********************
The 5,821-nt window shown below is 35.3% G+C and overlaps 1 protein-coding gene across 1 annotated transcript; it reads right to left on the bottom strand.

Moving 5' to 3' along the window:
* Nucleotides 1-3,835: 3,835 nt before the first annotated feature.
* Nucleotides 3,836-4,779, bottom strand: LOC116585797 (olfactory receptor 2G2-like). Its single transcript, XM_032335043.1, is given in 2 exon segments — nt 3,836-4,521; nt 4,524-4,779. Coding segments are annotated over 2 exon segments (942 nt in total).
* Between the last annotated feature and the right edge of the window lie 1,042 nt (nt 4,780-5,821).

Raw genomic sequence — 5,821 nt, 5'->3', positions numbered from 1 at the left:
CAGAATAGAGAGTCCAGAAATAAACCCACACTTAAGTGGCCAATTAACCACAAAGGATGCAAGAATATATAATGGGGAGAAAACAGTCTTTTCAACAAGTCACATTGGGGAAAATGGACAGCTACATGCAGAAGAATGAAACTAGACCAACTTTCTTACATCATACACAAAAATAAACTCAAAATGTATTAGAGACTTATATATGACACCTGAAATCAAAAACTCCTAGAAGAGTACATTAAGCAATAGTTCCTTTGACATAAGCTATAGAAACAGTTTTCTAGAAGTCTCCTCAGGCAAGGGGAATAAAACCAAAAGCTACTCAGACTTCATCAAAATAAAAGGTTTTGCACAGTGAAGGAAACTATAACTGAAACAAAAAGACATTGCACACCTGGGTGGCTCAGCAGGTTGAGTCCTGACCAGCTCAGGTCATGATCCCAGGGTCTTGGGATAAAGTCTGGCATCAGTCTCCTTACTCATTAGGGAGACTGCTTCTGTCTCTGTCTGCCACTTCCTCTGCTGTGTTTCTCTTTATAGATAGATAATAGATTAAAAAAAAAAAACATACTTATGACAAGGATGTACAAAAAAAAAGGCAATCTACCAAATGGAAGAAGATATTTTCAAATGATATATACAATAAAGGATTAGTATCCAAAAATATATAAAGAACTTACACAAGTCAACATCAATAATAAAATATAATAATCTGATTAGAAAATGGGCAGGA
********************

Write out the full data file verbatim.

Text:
The 5,821-nt window shown below is 35.3% G+C and overlaps 1 protein-coding gene across 1 annotated transcript; it reads right to left on the bottom strand.

Moving 5' to 3' along the window:
* Nucleotides 1-3,835: 3,835 nt before the first annotated feature.
* Nucleotides 3,836-4,779, bottom strand: LOC116585797 (olfactory receptor 2G2-like). Its single transcript, XM_032335043.1, is given in 2 exon segments — nt 3,836-4,521; nt 4,524-4,779. Coding segments are annotated over 2 exon segments (942 nt in total).
* Between the last annotated feature and the right edge of the window lie 1,042 nt (nt 4,780-5,821).

Raw genomic sequence — 5,821 nt, 5'->3', positions numbered from 1 at the left:
CAGAATAGAGAGTCCAGAAATAAACCCACACTTAAGTGGCCAATTAACCACAAAGGATGCAAGAATATATAATGGGGAGAAAACAGTCTTTTCAACAAGTCACATTGGGGAAAATGGACAGCTACATGCAGAAGAATGAAACTAGACCAACTTTCTTACATCATACACAAAAATAAACTCAAAATGTATTAGAGACTTATATATGACACCTGAAATCAAAAACTCCTAGAAGAGTACATTAAGCAATAGTTCCTTTGACATAAGCTATAGAAACAGTTTTCTAGAAGTCTCCTCAGGCAAGGGGAATAAAACCAAAAGCTACTCAGACTTCATCAAAATAAAAGGTTTTGCACAGTGAAGGAAACTATAACTGAAACAAAAAGACATTGCACACCTGGGTGGCTCAGCAGGTTGAGTCCTGACCAGCTCAGGTCATGATCCCAGGGTCTTGGGATAAAGTCTGGCATCAGTCTCCTTACTCATTAGGGAGACTGCTTCTGTCTCTGTCTGCCACTTCCTCTGCTGTGTTTCTCTTTATAGATAGATAATAGATTAAAAAAAAAAAACATACTTATGACAAGGATGTACAAAAAAAAAGGCAATCTACCAAATGGAAGAAGATATTTTCAAATGATATATACAATAAAGGATTAGTATCCAAAAATATATAAAGAACTTACACAAGTCAACATCAATAATAAAATATAATAATCTGATTAGAAAATGGGCAGGA